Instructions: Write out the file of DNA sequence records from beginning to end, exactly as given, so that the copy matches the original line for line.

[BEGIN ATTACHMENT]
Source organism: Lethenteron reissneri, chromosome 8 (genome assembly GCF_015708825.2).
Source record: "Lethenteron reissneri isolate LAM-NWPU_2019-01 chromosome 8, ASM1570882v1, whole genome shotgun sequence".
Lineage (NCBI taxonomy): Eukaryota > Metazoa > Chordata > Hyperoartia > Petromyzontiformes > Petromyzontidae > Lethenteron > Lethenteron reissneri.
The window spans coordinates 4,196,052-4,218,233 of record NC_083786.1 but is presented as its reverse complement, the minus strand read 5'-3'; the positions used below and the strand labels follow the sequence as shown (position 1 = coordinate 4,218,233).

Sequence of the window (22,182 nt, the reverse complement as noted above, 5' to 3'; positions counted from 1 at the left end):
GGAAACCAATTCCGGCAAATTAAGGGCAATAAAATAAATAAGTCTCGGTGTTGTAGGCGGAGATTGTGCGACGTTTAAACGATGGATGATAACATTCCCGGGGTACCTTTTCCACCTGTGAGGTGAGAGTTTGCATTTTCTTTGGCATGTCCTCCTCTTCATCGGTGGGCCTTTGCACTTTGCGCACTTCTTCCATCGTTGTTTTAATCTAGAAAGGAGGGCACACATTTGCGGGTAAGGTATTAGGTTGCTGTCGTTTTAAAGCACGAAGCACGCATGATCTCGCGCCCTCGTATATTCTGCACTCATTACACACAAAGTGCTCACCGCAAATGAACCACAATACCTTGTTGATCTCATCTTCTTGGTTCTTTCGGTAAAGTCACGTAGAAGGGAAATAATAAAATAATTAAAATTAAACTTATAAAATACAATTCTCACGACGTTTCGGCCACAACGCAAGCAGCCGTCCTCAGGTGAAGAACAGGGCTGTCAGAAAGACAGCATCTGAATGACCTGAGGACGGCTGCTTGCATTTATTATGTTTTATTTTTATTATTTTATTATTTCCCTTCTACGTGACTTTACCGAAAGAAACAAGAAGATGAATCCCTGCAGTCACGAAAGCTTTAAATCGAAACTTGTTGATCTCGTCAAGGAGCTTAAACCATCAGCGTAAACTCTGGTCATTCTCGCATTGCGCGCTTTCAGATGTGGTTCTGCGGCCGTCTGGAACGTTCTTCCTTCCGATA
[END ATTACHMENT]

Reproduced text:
Source organism: Lethenteron reissneri, chromosome 8 (genome assembly GCF_015708825.2).
Source record: "Lethenteron reissneri isolate LAM-NWPU_2019-01 chromosome 8, ASM1570882v1, whole genome shotgun sequence".
Lineage (NCBI taxonomy): Eukaryota > Metazoa > Chordata > Hyperoartia > Petromyzontiformes > Petromyzontidae > Lethenteron > Lethenteron reissneri.
The window spans coordinates 4,196,052-4,218,233 of record NC_083786.1 but is presented as its reverse complement, the minus strand read 5'-3'; the positions used below and the strand labels follow the sequence as shown (position 1 = coordinate 4,218,233).

Sequence of the window (22,182 nt, the reverse complement as noted above, 5' to 3'; positions counted from 1 at the left end):
GGAAACCAATTCCGGCAAATTAAGGGCAATAAAATAAATAAGTCTCGGTGTTGTAGGCGGAGATTGTGCGACGTTTAAACGATGGATGATAACATTCCCGGGGTACCTTTTCCACCTGTGAGGTGAGAGTTTGCATTTTCTTTGGCATGTCCTCCTCTTCATCGGTGGGCCTTTGCACTTTGCGCACTTCTTCCATCGTTGTTTTAATCTAGAAAGGAGGGCACACATTTGCGGGTAAGGTATTAGGTTGCTGTCGTTTTAAAGCACGAAGCACGCATGATCTCGCGCCCTCGTATATTCTGCACTCATTACACACAAAGTGCTCACCGCAAATGAACCACAATACCTTGTTGATCTCATCTTCTTGGTTCTTTCGGTAAAGTCACGTAGAAGGGAAATAATAAAATAATTAAAATTAAACTTATAAAATACAATTCTCACGACGTTTCGGCCACAACGCAAGCAGCCGTCCTCAGGTGAAGAACAGGGCTGTCAGAAAGACAGCATCTGAATGACCTGAGGACGGCTGCTTGCATTTATTATGTTTTATTTTTATTATTTTATTATTTCCCTTCTACGTGACTTTACCGAAAGAAACAAGAAGATGAATCCCTGCAGTCACGAAAGCTTTAAATCGAAACTTGTTGATCTCGTCAAGGAGCTTAAACCATCAGCGTAAACTCTGGTCATTCTCGCATTGCGCGCTTTCAGATGTGGTTCTGCGGCCGTCTGGAACGTTCTTCCTTCCGATA